Search Results for: MORGAN

Free Morgan

The last orca who needs rescuing is, of course, Morgan. I have mentioned her story in my very first article, so click ->here<- if you want to read it. Morgan is a lone female orca who was rescued in the Wadden Sea, off to the northwest coast of the Netherlands in June 2010. She was found in very poor health (weighing approximately 950 pounds and likely being dehydrated – she was 11.5 feet long) and was therefore rescued and administrated medical…

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Fight for Morgan’s Freedom Will Continue

My first article to start this blog will about the latest news of the moment: Free Morgan. For those who do not completely know Morgan’s story, I found these illustrations (see at the bottom of the article) on the Free Morgan Foundation website explaining her situation. The court has revealed its verdict yesterday on December the 13th at the Amsterdam Court.  And the result is, no, Morgan will not be set free. She is going to live a life of captivity…

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Ingrid Visser

Ingrid Visser is marine biologist known for studying orcas. Born in Wellington, New Zealand, Ingrid Visser holds three University Degrees: Bachelor of Science (Massey University), Masters of Science (Auckland University) and Doctorate of Philosophy (Auckland University). She has been studying orcas since 1992 and completed her PhD in 2000, on the first ever scientific study of orca in New Zealand waters. Her research has been published in international scientific journals, since 1998, and many of these publications are available on…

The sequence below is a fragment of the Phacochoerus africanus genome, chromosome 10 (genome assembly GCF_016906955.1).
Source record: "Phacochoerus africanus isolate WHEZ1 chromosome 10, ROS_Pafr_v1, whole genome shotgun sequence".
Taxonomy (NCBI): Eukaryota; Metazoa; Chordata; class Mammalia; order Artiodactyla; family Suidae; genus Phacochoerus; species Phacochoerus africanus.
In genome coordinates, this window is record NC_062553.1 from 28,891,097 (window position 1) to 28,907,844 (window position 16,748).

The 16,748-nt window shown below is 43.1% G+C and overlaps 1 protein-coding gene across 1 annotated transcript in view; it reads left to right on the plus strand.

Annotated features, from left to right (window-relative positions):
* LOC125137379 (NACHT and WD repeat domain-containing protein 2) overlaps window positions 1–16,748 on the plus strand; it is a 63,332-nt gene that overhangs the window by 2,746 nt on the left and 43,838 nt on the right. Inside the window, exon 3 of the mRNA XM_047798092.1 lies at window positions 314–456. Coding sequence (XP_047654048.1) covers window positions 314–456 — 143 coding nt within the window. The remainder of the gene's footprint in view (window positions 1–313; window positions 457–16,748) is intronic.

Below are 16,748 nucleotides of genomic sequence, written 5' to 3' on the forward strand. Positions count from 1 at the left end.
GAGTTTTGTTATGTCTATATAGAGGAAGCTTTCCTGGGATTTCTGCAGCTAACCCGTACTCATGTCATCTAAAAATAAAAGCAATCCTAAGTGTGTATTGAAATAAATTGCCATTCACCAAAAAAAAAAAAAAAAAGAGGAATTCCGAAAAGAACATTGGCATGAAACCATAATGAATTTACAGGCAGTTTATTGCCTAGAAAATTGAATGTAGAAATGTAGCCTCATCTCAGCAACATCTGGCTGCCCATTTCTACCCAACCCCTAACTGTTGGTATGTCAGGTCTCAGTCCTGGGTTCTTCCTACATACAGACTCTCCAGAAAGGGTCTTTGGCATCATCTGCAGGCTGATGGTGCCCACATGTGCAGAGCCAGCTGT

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Winter 2018

Morgan is a mom Let’s go back to Morgan, an orca who was rescued and healed in 2010. She was found in poor health in the waters of Netherlands. Once healthy again, she was transferred to Loro Parque instead of being released to the sea. Below is a timeline of Morgan’s pregnancy created by the Free Morgan Foundation. It clearly states that Loro Parque kept Morgan’s pregnancy a secret until it was officially issued she would not be released to…

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Fall 2018

Three deaths among the Southern resident population It all started when J-35, a member of the Southern Resident population, lost her baby short after the birth, on July 24th, near Victoria (BC). As a sign of mourning, she carries the body of her baby. Although this type of behaviour has been observed before, it has never lasted that long: J-35 carried the body longer than 17 days.Undeniable proof that animals are capable of love. There hasn’t been a succesful birth…

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